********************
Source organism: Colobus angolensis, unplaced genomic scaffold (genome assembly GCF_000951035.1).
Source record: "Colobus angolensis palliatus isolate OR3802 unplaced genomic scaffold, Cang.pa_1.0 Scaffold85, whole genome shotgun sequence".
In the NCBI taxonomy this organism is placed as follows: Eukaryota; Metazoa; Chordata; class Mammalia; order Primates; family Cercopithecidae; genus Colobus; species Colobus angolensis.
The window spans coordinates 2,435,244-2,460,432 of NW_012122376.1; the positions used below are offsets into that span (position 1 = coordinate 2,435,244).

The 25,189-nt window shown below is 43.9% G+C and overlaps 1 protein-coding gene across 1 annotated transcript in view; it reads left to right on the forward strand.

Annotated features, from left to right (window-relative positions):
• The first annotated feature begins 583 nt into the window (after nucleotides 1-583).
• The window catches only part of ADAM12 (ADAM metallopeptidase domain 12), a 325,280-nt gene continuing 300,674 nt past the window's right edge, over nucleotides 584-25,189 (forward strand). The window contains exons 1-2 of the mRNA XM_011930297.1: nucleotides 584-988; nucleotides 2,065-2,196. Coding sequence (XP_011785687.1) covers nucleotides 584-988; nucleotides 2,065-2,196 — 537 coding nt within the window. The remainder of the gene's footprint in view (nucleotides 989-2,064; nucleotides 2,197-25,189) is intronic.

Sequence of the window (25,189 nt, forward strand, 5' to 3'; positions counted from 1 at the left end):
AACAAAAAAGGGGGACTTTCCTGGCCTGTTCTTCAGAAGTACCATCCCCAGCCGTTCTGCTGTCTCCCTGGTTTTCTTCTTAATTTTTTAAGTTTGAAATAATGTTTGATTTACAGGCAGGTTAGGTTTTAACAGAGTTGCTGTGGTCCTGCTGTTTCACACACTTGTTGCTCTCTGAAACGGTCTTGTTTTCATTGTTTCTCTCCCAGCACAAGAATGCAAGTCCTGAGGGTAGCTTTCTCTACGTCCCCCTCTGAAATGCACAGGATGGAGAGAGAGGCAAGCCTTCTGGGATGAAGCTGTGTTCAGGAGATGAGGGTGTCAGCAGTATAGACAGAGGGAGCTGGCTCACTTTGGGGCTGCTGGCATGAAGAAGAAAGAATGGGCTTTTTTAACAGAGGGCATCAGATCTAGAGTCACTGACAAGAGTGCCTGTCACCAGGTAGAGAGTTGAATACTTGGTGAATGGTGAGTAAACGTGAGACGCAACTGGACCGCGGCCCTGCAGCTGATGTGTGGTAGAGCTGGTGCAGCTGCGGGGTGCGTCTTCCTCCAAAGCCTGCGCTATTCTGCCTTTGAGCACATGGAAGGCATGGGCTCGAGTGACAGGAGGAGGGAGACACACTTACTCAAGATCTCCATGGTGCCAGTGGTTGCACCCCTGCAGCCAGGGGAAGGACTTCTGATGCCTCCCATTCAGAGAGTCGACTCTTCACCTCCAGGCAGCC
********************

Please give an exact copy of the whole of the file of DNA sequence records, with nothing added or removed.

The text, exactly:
Source organism: Colobus angolensis, unplaced genomic scaffold (genome assembly GCF_000951035.1).
Source record: "Colobus angolensis palliatus isolate OR3802 unplaced genomic scaffold, Cang.pa_1.0 Scaffold85, whole genome shotgun sequence".
In the NCBI taxonomy this organism is placed as follows: Eukaryota; Metazoa; Chordata; class Mammalia; order Primates; family Cercopithecidae; genus Colobus; species Colobus angolensis.
The window spans coordinates 2,435,244-2,460,432 of NW_012122376.1; the positions used below are offsets into that span (position 1 = coordinate 2,435,244).

The 25,189-nt window shown below is 43.9% G+C and overlaps 1 protein-coding gene across 1 annotated transcript in view; it reads left to right on the forward strand.

Annotated features, from left to right (window-relative positions):
• The first annotated feature begins 583 nt into the window (after nucleotides 1-583).
• The window catches only part of ADAM12 (ADAM metallopeptidase domain 12), a 325,280-nt gene continuing 300,674 nt past the window's right edge, over nucleotides 584-25,189 (forward strand). The window contains exons 1-2 of the mRNA XM_011930297.1: nucleotides 584-988; nucleotides 2,065-2,196. Coding sequence (XP_011785687.1) covers nucleotides 584-988; nucleotides 2,065-2,196 — 537 coding nt within the window. The remainder of the gene's footprint in view (nucleotides 989-2,064; nucleotides 2,197-25,189) is intronic.

Sequence of the window (25,189 nt, forward strand, 5' to 3'; positions counted from 1 at the left end):
AACAAAAAAGGGGGACTTTCCTGGCCTGTTCTTCAGAAGTACCATCCCCAGCCGTTCTGCTGTCTCCCTGGTTTTCTTCTTAATTTTTTAAGTTTGAAATAATGTTTGATTTACAGGCAGGTTAGGTTTTAACAGAGTTGCTGTGGTCCTGCTGTTTCACACACTTGTTGCTCTCTGAAACGGTCTTGTTTTCATTGTTTCTCTCCCAGCACAAGAATGCAAGTCCTGAGGGTAGCTTTCTCTACGTCCCCCTCTGAAATGCACAGGATGGAGAGAGAGGCAAGCCTTCTGGGATGAAGCTGTGTTCAGGAGATGAGGGTGTCAGCAGTATAGACAGAGGGAGCTGGCTCACTTTGGGGCTGCTGGCATGAAGAAGAAAGAATGGGCTTTTTTAACAGAGGGCATCAGATCTAGAGTCACTGACAAGAGTGCCTGTCACCAGGTAGAGAGTTGAATACTTGGTGAATGGTGAGTAAACGTGAGACGCAACTGGACCGCGGCCCTGCAGCTGATGTGTGGTAGAGCTGGTGCAGCTGCGGGGTGCGTCTTCCTCCAAAGCCTGCGCTATTCTGCCTTTGAGCACATGGAAGGCATGGGCTCGAGTGACAGGAGGAGGGAGACACACTTACTCAAGATCTCCATGGTGCCAGTGGTTGCACCCCTGCAGCCAGGGGAAGGACTTCTGATGCCTCCCATTCAGAGAGTCGACTCTTCACCTCCAGGCAGCC